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Mary2Go Aug 23rd, 2006 06:07 PM

Okonomiyaki in Tokyo
I will be in Tokyo in about six weeks (yippee!) and would like a recommendation for a restaurant that serves okonomiyaki.When I visited Matsuyama a few years ago I was taken to several places that had a griddle built into the table so you could cook your own meal. The only place I have found in the US that serves oko. is in Hawaii and I am looking forward to having the real thing again. I think we will be staying somewhere near the Ginza. Thank you for any suggestions!

hawaiiantraveler Aug 23rd, 2006 06:16 PM

I saw a lot of okonomiyaki places around Tokyo but the only place I can remember seeing a bunch of them was in the Tsukishima area. There (and in Tokyo I think) it is called Monjayaki. Similar to okono but a lighter batter. They have okonomiyaki in these places also, see link:


Mary2Go Aug 23rd, 2006 07:40 PM

Thanks! I may have to try some on my way there while we are in Oahu...we go to Chibo in the Royal Hawaiian Center every time we are in Oahu! I am so happy I get to go to my two favorite places in the world...Hawaii and Japan!

angethereader Aug 24th, 2006 05:56 AM

Have one for me. That was my favorite meal in Japan. Maybe because it's impossible to get here.

Florence Aug 24th, 2006 07:11 AM

Bonjour Everybody,

Okonomiyaki is rather easy to prepare at home. See one recipe here

You can buy flour mixes where you only need to add meat, vegetables and eggs in Japanese foodstores.

BTW, the "World of Kikkoman" is full of mouth watering recipes ...

alan64 Aug 24th, 2006 11:02 AM

Okonomiyaki was a favorite meal of ours when we visited Japan last year. Fun & tasty. We went to a an okonomiyaki restaurant that we loved in the Asakusa area. Not being an expert in the cuisine, I can't rate it against all the rest but I will say that we were the only gaijin in there & they spoke no English (there was some English on the menu). The staff was very nice to us and helpful.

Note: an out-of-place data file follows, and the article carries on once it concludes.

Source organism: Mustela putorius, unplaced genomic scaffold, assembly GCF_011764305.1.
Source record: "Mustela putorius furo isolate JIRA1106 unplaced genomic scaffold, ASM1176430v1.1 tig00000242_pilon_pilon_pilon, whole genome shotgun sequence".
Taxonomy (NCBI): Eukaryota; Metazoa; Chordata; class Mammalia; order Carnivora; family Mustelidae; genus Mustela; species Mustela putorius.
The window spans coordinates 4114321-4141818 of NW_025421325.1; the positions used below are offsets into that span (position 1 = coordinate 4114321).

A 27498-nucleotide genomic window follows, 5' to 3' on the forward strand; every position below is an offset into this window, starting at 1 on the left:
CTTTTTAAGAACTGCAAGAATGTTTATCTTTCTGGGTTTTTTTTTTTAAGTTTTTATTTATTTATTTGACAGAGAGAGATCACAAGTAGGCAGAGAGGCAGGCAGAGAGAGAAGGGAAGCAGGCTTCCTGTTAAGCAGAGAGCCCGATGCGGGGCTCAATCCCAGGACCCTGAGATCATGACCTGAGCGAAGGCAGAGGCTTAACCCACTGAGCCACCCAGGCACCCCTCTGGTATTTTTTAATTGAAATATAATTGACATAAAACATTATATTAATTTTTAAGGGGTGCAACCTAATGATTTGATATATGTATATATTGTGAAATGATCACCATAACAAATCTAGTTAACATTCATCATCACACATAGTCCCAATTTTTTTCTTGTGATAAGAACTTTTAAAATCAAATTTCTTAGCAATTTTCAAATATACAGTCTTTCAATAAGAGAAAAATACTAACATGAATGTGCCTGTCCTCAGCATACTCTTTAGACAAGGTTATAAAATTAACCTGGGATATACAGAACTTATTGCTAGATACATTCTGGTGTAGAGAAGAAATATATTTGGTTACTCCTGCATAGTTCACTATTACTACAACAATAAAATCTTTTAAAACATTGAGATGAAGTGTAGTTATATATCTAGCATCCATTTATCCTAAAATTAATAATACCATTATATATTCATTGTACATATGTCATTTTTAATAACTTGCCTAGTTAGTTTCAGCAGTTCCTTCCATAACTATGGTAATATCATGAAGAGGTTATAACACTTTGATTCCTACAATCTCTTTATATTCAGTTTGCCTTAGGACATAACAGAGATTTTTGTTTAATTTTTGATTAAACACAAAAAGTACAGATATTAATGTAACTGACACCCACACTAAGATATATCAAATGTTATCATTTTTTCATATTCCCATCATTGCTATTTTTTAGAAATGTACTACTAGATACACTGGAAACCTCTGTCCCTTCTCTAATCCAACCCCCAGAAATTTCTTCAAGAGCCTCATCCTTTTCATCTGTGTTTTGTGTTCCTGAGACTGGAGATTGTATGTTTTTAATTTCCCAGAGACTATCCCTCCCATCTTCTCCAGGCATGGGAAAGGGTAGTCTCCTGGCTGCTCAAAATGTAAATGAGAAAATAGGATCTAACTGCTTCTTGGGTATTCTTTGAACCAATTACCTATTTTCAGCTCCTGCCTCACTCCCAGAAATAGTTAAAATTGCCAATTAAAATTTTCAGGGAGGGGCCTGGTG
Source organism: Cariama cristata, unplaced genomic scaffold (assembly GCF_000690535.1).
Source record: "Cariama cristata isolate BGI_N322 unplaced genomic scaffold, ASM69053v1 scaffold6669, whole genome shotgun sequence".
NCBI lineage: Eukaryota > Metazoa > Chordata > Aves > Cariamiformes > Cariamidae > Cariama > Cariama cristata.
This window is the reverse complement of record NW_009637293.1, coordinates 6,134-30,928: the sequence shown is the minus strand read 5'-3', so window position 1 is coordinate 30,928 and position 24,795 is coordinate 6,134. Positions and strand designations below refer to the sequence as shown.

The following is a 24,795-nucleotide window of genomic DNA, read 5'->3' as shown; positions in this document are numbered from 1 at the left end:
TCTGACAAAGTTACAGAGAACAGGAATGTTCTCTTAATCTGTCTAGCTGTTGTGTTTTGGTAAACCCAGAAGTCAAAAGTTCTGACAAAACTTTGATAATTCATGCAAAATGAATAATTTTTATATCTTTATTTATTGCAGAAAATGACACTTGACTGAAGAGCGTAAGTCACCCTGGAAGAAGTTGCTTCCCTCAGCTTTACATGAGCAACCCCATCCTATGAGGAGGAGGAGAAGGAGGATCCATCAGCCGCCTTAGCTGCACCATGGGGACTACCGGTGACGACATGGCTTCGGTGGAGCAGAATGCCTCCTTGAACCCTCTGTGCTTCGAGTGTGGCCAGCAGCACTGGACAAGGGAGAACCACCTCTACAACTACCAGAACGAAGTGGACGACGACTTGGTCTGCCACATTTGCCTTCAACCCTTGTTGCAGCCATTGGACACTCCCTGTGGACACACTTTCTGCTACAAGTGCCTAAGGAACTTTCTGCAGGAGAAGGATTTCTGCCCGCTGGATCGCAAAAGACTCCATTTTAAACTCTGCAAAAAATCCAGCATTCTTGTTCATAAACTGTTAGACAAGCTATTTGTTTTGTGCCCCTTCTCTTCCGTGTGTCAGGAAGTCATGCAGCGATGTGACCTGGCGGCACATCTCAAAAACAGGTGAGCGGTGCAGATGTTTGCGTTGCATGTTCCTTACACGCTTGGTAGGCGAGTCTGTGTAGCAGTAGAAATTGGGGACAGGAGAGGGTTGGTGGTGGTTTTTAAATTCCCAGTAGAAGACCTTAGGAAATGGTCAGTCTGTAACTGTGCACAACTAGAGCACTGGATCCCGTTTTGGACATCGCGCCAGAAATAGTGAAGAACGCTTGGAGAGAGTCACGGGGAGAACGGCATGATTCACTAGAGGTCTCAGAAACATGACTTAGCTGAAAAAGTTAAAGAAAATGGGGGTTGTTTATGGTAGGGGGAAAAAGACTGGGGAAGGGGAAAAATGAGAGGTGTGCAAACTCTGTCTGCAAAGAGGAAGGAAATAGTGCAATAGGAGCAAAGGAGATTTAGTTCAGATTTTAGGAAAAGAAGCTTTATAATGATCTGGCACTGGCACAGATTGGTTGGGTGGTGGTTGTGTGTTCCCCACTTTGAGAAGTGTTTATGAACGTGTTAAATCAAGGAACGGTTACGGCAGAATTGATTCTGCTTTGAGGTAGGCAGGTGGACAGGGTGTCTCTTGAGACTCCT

The restaurant name is Sometaro @ 2-2-2 Nishi-Asakusa (we read about it in the Frommer's guide). Traditional tatami mat w/ cushion seating & low table. If you happen to be visiting the Asakusa area I do recommend it.

angethereader Aug 24th, 2006 12:18 PM

Florence - thanks for the link.
I had the Hiroshima version which is made in layers and is more complicated, but I guess I can't afford to be an okanamiyak snob can I?
Time to print out some recipes.

Mary2Go Aug 24th, 2006 04:35 PM

Thanks again everyone! I am surprised that the trend has not caught on here in the US, especially with the popularity of sushi. Maybe I will make my next fortune opening an Okonomiyaki chain! Ange, I will have one for you and wash it down with some cold sake!

alan64 Aug 24th, 2006 08:27 PM

Sake's out. High-end Shochu is where it's at now!

Mary2Go Aug 24th, 2006 08:31 PM

I am so yesterday! Isn't that stronger than sake? I have to find my way back to the hotel!

hawaiiantraveler Aug 24th, 2006 09:24 PM

I like the sweet potato shochu...kinda like vodka


offlady Aug 24th, 2006 09:29 PM

I recently discovered that there are different styles of okonomiyaki in different parts of Japan. I remember having all of the ingredients stirred and poured out on a griddle in Kyoto and Osaka, but I also had the Hiroshima style which is done in layers. I've tried making it at home, and it never seems to come out as good as the restaurants. What am I doing wrong? Mine always come out heavy and doughy.

Mary2Go Aug 25th, 2006 01:13 PM

I may need to pop into the local Asian market to see if I can decipher the packages and get the correct ingredients. I think I will pick up a bottle of the sweet potato sochu too!

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